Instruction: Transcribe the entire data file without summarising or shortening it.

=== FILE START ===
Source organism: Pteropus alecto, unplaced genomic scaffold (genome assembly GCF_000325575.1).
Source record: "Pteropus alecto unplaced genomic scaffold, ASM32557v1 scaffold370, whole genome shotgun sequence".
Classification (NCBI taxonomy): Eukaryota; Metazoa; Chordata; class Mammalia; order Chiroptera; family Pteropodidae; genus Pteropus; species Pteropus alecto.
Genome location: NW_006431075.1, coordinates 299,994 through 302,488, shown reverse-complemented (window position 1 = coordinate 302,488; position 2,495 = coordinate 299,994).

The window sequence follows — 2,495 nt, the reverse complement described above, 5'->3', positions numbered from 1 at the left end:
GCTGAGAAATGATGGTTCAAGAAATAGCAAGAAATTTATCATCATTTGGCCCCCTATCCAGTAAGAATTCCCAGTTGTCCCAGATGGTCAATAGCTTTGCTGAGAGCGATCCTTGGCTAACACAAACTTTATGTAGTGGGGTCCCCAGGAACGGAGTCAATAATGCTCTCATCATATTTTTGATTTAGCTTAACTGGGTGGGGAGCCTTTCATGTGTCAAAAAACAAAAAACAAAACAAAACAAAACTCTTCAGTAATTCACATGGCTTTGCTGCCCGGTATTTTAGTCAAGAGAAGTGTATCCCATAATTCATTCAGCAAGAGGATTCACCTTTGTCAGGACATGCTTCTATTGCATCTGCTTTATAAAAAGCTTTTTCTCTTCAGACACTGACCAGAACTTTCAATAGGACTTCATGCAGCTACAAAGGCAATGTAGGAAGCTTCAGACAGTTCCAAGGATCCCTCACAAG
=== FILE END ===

Source organism: Pteropus alecto, unplaced genomic scaffold (genome assembly GCF_000325575.1).
Source record: "Pteropus alecto unplaced genomic scaffold, ASM32557v1 scaffold370, whole genome shotgun sequence".
Classification (NCBI taxonomy): Eukaryota; Metazoa; Chordata; class Mammalia; order Chiroptera; family Pteropodidae; genus Pteropus; species Pteropus alecto.
Genome location: NW_006431075.1, coordinates 299,994 through 302,488, shown reverse-complemented (window position 1 = coordinate 302,488; position 2,495 = coordinate 299,994).

The window sequence follows — 2,495 nt, the reverse complement described above, 5'->3', positions numbered from 1 at the left end:
GCTGAGAAATGATGGTTCAAGAAATAGCAAGAAATTTATCATCATTTGGCCCCCTATCCAGTAAGAATTCCCAGTTGTCCCAGATGGTCAATAGCTTTGCTGAGAGCGATCCTTGGCTAACACAAACTTTATGTAGTGGGGTCCCCAGGAACGGAGTCAATAATGCTCTCATCATATTTTTGATTTAGCTTAACTGGGTGGGGAGCCTTTCATGTGTCAAAAAACAAAAAACAAAACAAAACAAAACTCTTCAGTAATTCACATGGCTTTGCTGCCCGGTATTTTAGTCAAGAGAAGTGTATCCCATAATTCATTCAGCAAGAGGATTCACCTTTGTCAGGACATGCTTCTATTGCATCTGCTTTATAAAAAGCTTTTTCTCTTCAGACACTGACCAGAACTTTCAATAGGACTTCATGCAGCTACAAAGGCAATGTAGGAAGCTTCAGACAGTTCCAAGGATCCCTCACAAG